Clearance sensor 300 may further be in signal communication with computing device 350 via clearance sensor instrumentation leads 340. Upon measuring a clearance 310, 320, clearance sensor 300 may transmit a signal representing the clearance 310, 320 to computing device 350. As shown in FIG. 3, computing device 350 includes a processing unit 346, a memory 352, and input/output (I/O) interfaces 348 operably connected to one another by pathway 354, which provides a communications link between each of the components in computing device 350. Further, computing device 350 is shown in communication with display 356, external I/O devices/resources 358, and storage unit 360. I/O resources/devices 358 can comprise one or more human I/O devices, such as a mouse, keyboard, joystick, numeric keypad, or alphanumeric keypad or other selection device, which enable a human user to interact with computing device 350 and/or one or more communications devices to enable a device user to communicate with computing device 350 using any type of communications link. Computing device 350 is shown in phantom in FIG. 4 for purposes of brevity only.

In general, processing unit 346 executes computer program code 362 which provides the functions of computing device 350. Modules, such as shift calculator module 364, which is described further herein, are stored in memory 352 and/or storage unit 360, and perform the functions and/or steps of the present invention as described herein. Memory 352 and/or storage unit 360 can comprise any combination of various types of computer readable data storage media that reside at one or more physical locations. To this extent, storage unit 360 could include one or more storage devices, such as a magnetic disk drive or an optical disk drive. Still further, it is understood that one or more additional components not shown in FIG. 3 can be included in computing device 350. Additionally, in some embodiments one or more external devices 358, display 356, and/or storage unit 360 could be contained within computing device 350, rather than externally as shown, in the form of a computing device 350 which may be portable and/or handheld.

Computing device 350 can comprise one or more general purpose computing articles of manufacture capable of executing program code, such as program 362, installed thereon. As used herein, it is understood that “program code” means any collection of instructions, in any language, code or notation, that cause a computing device having an information processing capability to perform a particular action either directly or after any combination of the following: (a) conversion to another language, code or notation; (b) reproduction in a different material form; and/or (c) decompression. To this extent, program 362 can be embodied as any combination of system software and/or application software.

Further, program 362 can be implemented using a module such as shift calculator 364 or set of modules 366. In this case, calculator 364 can enable computing device 350 to perform a set of tasks used by program 362, and can be separately developed and/or implemented apart from other portions of program 362. As used herein, the term “component” means any configuration of hardware, with or without software, which implements the functionality described in conjunction therewith using any solution, while the term “module” means program code that enables a computing device 350 to implement the actions described in conjunction therewith using any solution. When fixed in memory 352 or storage unit 360 of a computing device 350 that includes a processing unit 346, a module is a substantial portion of a component that implements the actions. Regardless, it is understood that two or more components, modules, and/or systems may share some/all of their respective hardware and/or software. Further, it is understood that some of the functionality discussed herein may not be implemented or additional functionality may be included as part of computing device 350.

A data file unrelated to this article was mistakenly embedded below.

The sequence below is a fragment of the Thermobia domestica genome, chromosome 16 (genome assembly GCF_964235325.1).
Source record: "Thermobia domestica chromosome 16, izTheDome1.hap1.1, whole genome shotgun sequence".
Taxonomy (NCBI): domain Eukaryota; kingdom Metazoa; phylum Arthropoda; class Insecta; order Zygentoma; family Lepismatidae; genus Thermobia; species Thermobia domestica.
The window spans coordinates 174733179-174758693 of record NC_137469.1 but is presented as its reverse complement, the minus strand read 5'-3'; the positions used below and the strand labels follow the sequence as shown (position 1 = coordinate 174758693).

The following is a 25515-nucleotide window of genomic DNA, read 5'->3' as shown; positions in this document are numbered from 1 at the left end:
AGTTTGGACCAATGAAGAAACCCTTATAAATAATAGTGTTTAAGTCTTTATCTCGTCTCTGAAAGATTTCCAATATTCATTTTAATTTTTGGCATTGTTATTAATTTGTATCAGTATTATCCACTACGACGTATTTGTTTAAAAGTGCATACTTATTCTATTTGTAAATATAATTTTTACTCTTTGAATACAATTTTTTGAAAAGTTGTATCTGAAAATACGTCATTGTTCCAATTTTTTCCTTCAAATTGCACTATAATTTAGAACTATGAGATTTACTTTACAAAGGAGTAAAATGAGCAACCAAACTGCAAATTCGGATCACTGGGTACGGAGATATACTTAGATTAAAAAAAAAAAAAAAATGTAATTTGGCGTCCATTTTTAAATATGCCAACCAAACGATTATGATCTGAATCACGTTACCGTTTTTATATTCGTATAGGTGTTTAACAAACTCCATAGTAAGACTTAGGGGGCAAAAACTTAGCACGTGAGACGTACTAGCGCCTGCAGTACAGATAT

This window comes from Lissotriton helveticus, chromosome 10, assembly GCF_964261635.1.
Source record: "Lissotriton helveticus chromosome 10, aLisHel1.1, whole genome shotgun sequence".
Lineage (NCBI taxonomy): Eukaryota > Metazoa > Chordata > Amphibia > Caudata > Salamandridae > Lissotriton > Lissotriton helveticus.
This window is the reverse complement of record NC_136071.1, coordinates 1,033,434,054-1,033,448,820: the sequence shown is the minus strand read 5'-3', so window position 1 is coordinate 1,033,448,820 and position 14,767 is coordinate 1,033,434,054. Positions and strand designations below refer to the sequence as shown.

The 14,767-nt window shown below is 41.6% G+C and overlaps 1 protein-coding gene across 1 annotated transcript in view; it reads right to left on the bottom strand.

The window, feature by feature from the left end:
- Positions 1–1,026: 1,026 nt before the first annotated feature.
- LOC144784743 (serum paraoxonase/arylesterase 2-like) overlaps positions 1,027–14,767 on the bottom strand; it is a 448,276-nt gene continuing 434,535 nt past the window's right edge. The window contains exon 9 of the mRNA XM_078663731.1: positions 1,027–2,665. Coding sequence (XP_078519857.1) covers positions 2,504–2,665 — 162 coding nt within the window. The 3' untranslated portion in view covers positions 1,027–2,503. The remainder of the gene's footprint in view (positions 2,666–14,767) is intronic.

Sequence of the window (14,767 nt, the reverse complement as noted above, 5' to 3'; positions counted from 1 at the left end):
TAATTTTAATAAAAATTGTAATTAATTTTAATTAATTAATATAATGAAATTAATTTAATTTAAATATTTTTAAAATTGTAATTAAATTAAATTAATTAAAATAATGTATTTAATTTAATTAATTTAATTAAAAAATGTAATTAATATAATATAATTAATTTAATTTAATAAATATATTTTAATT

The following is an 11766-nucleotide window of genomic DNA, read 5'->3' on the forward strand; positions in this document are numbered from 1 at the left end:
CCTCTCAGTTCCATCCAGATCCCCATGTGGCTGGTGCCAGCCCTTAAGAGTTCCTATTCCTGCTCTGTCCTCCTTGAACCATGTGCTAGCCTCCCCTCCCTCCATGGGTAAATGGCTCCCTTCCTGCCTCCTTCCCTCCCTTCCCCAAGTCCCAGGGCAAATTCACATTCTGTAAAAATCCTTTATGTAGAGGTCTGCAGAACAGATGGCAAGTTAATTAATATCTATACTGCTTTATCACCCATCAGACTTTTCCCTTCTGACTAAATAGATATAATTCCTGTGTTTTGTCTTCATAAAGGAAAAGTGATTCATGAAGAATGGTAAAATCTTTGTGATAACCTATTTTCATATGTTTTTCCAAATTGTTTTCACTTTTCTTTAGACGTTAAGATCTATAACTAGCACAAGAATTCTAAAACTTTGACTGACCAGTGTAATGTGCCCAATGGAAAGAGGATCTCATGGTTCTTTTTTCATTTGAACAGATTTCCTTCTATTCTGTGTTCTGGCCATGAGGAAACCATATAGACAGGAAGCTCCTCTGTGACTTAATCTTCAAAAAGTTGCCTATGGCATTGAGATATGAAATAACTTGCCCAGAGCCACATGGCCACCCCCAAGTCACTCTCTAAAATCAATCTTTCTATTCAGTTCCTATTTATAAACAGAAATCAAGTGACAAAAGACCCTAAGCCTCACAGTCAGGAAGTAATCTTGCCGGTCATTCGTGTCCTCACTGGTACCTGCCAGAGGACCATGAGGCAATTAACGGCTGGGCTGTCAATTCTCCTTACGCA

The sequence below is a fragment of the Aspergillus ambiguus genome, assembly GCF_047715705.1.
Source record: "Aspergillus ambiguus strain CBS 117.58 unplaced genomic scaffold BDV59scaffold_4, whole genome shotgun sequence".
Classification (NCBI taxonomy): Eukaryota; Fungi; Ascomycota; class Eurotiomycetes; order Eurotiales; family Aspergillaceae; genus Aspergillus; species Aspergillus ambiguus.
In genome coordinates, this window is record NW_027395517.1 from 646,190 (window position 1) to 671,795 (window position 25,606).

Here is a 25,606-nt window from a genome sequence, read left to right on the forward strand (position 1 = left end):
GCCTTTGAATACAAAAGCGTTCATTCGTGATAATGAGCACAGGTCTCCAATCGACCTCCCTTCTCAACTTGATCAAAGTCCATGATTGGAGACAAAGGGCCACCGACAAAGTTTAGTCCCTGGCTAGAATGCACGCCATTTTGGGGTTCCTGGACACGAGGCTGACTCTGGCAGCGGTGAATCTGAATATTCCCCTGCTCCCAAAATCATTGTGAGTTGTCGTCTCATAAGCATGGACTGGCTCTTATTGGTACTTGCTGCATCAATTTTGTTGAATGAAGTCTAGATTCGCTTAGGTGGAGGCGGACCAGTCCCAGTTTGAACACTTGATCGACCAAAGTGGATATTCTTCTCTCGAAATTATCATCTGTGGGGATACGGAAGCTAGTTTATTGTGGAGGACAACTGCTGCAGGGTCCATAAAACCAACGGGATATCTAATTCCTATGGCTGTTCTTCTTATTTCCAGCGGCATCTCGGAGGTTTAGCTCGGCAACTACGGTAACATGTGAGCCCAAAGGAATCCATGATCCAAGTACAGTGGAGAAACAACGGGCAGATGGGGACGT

When computing device 350 comprises multiple computing devices, each computing device can have only a portion of program 362 fixed thereon (e.g., one or more modules 364, 366). However, it is understood that computing device 350 and program 362 are only representative of various possible equivalent computer systems that may perform a process described herein. To this extent, in other embodiments, the functionality provided by computing device 350 and program 362 can be at least partially implemented by one or more computing devices that include any combination of general and/or specific purpose hardware with or without program code, including but not limited to a handheld measuring device for stator-to-rotor clearance. In each embodiment, the hardware and program code, if included, can be created using standard engineering and programming techniques, respectively.

When computing device 350 includes multiple computing devices, the computing devices can communicate over any type of communications link. Further, while performing a process described herein, computing device 350 can communicate with one or more other computer systems using any type of communications link. In either case, the communications link can comprise any combination of various types of wired and/or wireless links; comprise any combination of one or more types of networks; and/or utilize any combination of various types of transmission techniques and protocols.